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Ag Growth a 'unique pure play' in grain handling and storage gear

Ag Growth plans to increase its share of the market for storage bins to 30 per cent from 10 per cent.

Ag Growth/Ag Growth

For investors bullish on global agriculture but leery of volatile commodity markets, companies that sell farm equipment can offer an attractive way to bet on rising food prices.

One of the more intriguing stocks in the sector is Ag Growth International Inc., an equipment maker that is expanding from its base in Winnipeg into markets overseas. It's on track to increase sales by 23 per cent this year, while paying an attractive 5-per-cent dividend yield. Its shares have returned 42 per cent over the last 12 months, and analysts say there is room for further gains.

Ag Growth makes gear for grain handling, storage and conditioning. Its products - augers, conveyors, bins, aeration tools and drying systems - aren't flashy, but are essential for getting grains out of the fields and into the market.

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Chief executive officer Gary Anderson says growth in the next few years will come from some of the countries that made up the former Soviet Union, as well as from Latin America, China and southeast Asia. In pursuit of international sales, Mr. Anderson and his team spent almost $40-million on three acquisitions last year.

One key acquisition was a Finnish company called Mepu Oy, which provides Ag Growth with a European beachhead. The Winnipeg firm also gobbled up U.S.-based Tramco Inc., a maker of heavy-duty chain conveyors, in a bid to strengthen its position in Latin America, the Netherlands and China, and to expand into grain processing for the first time.

First-quarter revenue topped analysts' expectations this month, up 28 per cent to $66-million, led by international sales, which surged 62 per cent from the year-earlier period. Profit rose 8 per cent to $4.7-million.

Ag Growth offers a "unique pure play" in grain handling and storage equipment, says Damir Gunja, an analyst with TD Securities Inc.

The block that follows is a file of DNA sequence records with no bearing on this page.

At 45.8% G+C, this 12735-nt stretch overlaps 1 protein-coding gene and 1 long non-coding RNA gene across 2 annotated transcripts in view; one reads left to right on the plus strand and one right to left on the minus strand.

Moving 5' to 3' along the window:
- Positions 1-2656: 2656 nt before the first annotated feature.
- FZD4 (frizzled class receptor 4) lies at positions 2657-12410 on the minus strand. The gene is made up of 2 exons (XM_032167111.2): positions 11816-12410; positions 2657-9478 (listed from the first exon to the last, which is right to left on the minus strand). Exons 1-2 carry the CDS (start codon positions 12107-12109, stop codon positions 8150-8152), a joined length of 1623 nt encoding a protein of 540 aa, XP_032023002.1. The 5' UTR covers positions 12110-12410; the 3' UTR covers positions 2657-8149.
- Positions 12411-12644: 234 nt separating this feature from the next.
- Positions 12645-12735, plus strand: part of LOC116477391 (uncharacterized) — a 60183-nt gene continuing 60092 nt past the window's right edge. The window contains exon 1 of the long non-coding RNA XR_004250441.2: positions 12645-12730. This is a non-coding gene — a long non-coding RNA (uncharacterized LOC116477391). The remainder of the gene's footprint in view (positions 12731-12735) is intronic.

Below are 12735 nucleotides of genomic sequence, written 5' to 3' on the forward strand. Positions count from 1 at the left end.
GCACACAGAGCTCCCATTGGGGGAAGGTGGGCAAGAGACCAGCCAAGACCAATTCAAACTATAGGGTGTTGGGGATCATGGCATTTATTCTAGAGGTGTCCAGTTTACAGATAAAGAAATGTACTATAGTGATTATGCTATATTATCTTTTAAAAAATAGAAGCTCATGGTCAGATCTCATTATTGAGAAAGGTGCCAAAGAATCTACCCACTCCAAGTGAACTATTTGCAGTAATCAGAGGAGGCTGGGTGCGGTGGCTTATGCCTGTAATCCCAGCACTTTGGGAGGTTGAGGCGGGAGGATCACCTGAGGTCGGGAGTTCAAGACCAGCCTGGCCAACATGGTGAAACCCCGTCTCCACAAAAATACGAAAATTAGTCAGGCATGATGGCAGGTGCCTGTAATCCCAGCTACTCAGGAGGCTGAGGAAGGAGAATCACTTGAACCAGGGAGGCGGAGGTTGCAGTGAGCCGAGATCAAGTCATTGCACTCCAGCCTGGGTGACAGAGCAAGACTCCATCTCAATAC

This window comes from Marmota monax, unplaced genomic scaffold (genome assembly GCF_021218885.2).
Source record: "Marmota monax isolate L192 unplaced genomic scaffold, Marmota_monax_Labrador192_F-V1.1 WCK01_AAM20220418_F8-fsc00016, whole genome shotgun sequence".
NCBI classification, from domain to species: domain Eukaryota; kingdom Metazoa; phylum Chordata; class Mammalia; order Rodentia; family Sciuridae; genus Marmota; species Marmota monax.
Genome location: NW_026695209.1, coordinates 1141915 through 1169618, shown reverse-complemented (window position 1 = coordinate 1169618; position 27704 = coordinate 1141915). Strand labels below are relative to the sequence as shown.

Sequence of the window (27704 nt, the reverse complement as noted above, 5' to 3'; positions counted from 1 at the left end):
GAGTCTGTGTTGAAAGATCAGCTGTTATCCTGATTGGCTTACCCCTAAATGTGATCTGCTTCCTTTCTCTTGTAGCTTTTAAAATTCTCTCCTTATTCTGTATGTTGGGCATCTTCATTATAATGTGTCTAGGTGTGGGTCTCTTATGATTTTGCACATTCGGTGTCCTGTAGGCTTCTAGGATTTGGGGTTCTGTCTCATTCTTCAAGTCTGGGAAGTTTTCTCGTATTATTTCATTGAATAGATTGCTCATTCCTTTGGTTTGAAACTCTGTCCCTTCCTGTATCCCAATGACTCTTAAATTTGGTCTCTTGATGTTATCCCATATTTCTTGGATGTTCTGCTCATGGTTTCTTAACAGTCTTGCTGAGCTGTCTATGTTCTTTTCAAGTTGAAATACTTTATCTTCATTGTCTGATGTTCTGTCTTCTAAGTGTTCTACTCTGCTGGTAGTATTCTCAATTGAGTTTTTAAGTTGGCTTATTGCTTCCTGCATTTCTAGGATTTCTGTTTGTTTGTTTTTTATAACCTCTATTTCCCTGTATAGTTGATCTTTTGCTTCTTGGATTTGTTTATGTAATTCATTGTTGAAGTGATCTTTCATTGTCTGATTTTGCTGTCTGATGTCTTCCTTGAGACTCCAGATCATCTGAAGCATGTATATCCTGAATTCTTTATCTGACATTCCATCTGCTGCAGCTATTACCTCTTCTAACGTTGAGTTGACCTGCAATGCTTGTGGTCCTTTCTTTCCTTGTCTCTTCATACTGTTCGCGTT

Better yet, the company's shares trade at a discount to larger diversified agriculture-equipment companies The company's enterprise value - the total value of its stock and net debt - is 9.4 times its earnings before interest, taxes, depreciation and amortization, compared to an average 10.9 multiple for the sector, Mr. Gunja says. He rates the shares a "buy" and has a $59 price target on the stock. It closed Friday at $46.31.

Other manufacturers in the field include Vicwest Inc. , of Oakville, Ont., which commands as much as 70 per cent of the market for large grain storage bins in Canada, a position Ag Growth has recently set out to challenge with the opening of a $19.1-million bin plant in Nobleford, Alta.

Bins give farmers the ability to increase harvest capacity and hold back supply when prices are weak. While the storage facilities offer lower margins than other products, they should help drive the sale of higher margin equipment, such as aeration gear, Mr. Gunja notes.

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Growing Market Share

Ag Growth plans to increase its share of the bin market to 30 per cent from 10 per cent today, according to Jacob Bout of CIBC World Markets Inc. The analyst rates the shares "sector performer" and has a $50 price target on them.

Some caution is in order, however. Management warns that the road to international expansion will be bumpy. Many potential customers in developing markets face difficulty in getting credit, Mr. Anderson says, but notes that there are early signs that credit constraints are starting to lift in some regions. Canada's Export Development Corp., which offers insurance and financing to help Canadian firms expand overseas, has assisted with sales in emerging markets.

Ag Growth also faces rising material and transportation costs. In the case of the Nobleford plant, the company ships in steel from Hamilton, Ont., and reaches international markets via the port in Vancouver. Mr. Bout estimates that transportation accounts for about 7 per cent of total costs.

Management warns that margins could come under pressure this year. Gross margins slipped in the first quarter to 34.5 per cent from 39.3 per cent a year earlier, reflecting lower margins in the company's newly acquired units.

Robert Winslow, an analyst with Wellington West, says rising material costs will cause gross margins to shrink "modestly" this year, but expects them to be largely offset by stronger sales and cost controls. This month he raised his rating on the stock to "buy" from "market perform" and increased his price target to $50, up from $48.

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